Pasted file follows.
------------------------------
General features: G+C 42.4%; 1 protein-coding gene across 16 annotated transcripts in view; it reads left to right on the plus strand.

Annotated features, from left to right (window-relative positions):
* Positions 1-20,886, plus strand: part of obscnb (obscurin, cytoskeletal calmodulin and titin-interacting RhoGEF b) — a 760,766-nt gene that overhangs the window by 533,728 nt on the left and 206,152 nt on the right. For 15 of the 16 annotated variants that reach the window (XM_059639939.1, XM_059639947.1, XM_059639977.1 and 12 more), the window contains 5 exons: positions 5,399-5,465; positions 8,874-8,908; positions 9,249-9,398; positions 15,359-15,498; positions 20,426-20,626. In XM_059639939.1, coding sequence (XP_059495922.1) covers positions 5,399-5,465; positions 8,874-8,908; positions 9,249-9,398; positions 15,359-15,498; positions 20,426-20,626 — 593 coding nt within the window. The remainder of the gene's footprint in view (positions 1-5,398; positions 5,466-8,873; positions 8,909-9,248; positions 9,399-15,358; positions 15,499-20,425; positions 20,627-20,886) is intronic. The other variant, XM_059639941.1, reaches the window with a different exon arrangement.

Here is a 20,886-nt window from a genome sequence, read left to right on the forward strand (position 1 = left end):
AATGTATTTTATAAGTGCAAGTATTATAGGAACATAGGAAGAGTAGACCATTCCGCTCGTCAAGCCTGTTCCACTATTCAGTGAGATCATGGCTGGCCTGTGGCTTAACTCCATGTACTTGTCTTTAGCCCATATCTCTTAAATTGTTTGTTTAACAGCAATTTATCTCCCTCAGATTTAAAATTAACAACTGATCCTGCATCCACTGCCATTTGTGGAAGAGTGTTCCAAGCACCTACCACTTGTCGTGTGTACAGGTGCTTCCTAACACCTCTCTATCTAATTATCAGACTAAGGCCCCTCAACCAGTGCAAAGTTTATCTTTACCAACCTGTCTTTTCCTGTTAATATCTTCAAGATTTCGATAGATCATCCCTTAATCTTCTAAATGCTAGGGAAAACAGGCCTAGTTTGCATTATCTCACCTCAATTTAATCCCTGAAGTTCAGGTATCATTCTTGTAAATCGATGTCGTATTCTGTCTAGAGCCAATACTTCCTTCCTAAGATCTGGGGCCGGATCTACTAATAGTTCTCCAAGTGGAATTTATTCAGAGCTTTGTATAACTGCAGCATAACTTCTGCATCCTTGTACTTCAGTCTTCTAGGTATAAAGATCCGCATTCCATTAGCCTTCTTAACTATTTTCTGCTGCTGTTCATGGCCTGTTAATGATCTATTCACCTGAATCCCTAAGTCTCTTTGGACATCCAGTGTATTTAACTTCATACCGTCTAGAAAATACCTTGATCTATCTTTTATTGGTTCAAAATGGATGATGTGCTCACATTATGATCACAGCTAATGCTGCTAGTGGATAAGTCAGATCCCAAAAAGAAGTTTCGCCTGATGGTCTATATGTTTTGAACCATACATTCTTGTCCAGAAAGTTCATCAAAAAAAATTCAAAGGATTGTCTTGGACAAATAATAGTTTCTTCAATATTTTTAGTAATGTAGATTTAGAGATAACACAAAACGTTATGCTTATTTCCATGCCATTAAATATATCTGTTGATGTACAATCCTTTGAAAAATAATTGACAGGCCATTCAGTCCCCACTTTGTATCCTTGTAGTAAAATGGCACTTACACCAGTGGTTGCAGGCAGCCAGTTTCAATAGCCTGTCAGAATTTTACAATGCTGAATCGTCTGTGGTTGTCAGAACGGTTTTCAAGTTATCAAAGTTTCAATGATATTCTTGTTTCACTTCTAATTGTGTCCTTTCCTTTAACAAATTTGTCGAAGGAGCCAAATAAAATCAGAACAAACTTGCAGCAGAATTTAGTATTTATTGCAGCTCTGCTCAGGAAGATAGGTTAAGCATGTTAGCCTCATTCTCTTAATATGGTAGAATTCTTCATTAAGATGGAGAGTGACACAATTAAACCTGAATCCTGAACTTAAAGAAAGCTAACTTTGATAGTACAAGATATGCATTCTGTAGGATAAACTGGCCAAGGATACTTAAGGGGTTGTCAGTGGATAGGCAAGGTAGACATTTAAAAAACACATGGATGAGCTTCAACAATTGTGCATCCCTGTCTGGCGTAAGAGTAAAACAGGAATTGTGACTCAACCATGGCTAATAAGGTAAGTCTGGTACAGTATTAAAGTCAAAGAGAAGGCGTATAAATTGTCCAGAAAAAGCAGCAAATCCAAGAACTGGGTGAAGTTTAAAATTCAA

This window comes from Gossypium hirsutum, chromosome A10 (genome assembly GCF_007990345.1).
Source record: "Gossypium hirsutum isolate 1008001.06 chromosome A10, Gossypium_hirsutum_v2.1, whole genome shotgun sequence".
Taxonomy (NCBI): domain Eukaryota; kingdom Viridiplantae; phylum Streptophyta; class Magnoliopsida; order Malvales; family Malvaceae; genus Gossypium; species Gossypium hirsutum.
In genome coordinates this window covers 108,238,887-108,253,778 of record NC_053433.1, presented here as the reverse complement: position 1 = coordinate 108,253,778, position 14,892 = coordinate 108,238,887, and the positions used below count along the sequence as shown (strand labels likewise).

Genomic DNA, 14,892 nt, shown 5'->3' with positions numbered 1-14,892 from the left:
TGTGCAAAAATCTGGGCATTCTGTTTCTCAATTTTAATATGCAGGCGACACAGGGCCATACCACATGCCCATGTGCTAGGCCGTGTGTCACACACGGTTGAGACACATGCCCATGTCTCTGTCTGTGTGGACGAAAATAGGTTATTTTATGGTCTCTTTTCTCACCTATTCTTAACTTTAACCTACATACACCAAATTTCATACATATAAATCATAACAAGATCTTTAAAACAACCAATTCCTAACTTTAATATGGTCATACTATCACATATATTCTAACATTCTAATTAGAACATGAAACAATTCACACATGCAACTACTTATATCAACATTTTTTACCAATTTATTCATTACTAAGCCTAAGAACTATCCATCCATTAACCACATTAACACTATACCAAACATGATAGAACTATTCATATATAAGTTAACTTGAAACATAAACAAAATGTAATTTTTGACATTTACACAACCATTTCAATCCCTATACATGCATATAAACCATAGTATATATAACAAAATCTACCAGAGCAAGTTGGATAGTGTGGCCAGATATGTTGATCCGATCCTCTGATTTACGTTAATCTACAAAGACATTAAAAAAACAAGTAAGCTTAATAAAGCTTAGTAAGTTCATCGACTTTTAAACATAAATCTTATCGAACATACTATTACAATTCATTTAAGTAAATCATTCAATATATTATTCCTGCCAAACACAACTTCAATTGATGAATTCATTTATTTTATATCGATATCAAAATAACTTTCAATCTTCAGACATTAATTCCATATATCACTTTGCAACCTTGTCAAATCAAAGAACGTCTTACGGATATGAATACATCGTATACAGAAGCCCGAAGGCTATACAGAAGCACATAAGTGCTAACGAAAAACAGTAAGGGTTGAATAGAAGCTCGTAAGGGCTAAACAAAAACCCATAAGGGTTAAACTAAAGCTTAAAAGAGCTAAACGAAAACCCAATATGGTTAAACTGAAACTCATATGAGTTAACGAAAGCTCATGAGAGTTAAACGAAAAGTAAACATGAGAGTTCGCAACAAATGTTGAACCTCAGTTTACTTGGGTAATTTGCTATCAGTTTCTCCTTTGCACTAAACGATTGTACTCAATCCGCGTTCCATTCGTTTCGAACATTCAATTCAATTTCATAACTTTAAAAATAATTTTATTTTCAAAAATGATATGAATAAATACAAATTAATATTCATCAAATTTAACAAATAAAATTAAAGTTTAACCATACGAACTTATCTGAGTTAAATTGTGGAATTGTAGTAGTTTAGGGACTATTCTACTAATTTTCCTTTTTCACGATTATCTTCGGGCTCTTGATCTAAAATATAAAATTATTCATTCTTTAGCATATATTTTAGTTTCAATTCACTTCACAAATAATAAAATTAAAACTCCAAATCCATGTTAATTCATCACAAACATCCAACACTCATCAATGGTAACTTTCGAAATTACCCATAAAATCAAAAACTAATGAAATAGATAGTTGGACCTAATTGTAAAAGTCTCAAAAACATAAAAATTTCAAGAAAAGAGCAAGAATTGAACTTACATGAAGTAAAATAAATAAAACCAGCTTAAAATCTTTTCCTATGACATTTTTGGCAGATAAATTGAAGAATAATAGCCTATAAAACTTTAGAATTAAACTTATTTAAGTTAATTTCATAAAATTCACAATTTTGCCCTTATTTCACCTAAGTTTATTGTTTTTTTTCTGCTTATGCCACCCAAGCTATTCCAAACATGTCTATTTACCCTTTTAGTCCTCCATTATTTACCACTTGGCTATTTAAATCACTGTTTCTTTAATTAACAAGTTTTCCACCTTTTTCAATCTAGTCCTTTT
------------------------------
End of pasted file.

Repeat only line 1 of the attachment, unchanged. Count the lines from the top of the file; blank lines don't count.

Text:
General features: G+C 42.4%; 1 protein-coding gene across 16 annotated transcripts in view; it reads left to right on the plus strand.